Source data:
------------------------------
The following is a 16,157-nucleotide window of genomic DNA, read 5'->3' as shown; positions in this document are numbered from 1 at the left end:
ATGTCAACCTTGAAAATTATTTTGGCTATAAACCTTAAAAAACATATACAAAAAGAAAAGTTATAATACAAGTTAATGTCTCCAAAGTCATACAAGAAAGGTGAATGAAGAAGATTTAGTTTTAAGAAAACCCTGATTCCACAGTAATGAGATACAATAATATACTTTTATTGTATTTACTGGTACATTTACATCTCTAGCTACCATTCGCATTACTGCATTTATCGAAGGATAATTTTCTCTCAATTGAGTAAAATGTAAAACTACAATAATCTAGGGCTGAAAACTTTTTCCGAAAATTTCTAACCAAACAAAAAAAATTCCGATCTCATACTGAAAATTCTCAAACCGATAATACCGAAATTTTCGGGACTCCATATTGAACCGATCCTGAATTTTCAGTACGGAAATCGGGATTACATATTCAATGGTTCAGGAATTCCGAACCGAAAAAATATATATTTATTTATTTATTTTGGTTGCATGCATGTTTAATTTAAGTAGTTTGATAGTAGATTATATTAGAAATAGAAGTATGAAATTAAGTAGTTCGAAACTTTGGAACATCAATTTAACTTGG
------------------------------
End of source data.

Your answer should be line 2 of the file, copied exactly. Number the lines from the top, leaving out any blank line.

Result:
ATGTCAACCTTGAAAATTATTTTGGCTATAAACCTTAAAAAACATATACAAAAAGAAAAGTTATAATACAAGTTAATGTCTCCAAAGTCATACAAGAAAGGTGAATGAAGAAGATTTAGTTTTAAGAAAACCCTGATTCCACAGTAATGAGATACAATAATATACTTTTATTGTATTTACTGGTACATTTACATCTCTAGCTACCATTCGCATTACTGCATTTATCGAAGGATAATTTTCTCTCAATTGAGTAAAATGTAAAACTACAATAATCTAGGGCTGAAAACTTTTTCCGAAAATTTCTAACCAAACAAAAAAAATTCCGATCTCATACTGAAAATTCTCAAACCGATAATACCGAAATTTTCGGGACTCCATATTGAACCGATCCTGAATTTTCAGTACGGAAATCGGGATTACATATTCAATGGTTCAGGAATTCCGAACCGAAAAAATATATATTTATTTATTTATTTTGGTTGCATGCATGTTTAATTTAAGTAGTTTGATAGTAGATTATATTAGAAATAGAAGTATGAAATTAAGTAGTTCGAAACTTTGGAACATCAATTTAACTTGG